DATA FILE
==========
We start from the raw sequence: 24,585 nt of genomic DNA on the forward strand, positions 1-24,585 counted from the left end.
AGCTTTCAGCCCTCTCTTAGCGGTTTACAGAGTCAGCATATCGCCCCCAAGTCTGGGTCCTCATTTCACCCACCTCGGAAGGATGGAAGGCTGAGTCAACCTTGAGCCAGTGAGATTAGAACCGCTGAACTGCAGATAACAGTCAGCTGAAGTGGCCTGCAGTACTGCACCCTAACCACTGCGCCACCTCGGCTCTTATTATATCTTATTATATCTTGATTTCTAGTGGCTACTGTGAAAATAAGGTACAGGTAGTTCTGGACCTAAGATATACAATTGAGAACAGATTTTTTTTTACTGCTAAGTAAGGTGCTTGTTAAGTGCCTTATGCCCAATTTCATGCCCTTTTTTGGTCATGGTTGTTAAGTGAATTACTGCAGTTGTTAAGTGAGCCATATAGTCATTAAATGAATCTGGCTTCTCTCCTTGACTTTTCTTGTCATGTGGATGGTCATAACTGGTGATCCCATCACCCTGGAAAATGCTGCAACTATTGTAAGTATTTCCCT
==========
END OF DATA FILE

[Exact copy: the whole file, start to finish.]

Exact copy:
We start from the raw sequence: 24,585 nt of genomic DNA on the forward strand, positions 1-24,585 counted from the left end.
AGCTTTCAGCCCTCTCTTAGCGGTTTACAGAGTCAGCATATCGCCCCCAAGTCTGGGTCCTCATTTCACCCACCTCGGAAGGATGGAAGGCTGAGTCAACCTTGAGCCAGTGAGATTAGAACCGCTGAACTGCAGATAACAGTCAGCTGAAGTGGCCTGCAGTACTGCACCCTAACCACTGCGCCACCTCGGCTCTTATTATATCTTATTATATCTTGATTTCTAGTGGCTACTGTGAAAATAAGGTACAGGTAGTTCTGGACCTAAGATATACAATTGAGAACAGATTTTTTTTTACTGCTAAGTAAGGTGCTTGTTAAGTGCCTTATGCCCAATTTCATGCCCTTTTTTGGTCATGGTTGTTAAGTGAATTACTGCAGTTGTTAAGTGAGCCATATAGTCATTAAATGAATCTGGCTTCTCTCCTTGACTTTTCTTGTCATGTGGATGGTCATAACTGGTGATCCCATCACCCTGGAAAATGCTGCAACTATTGTAAGTATTTCCCT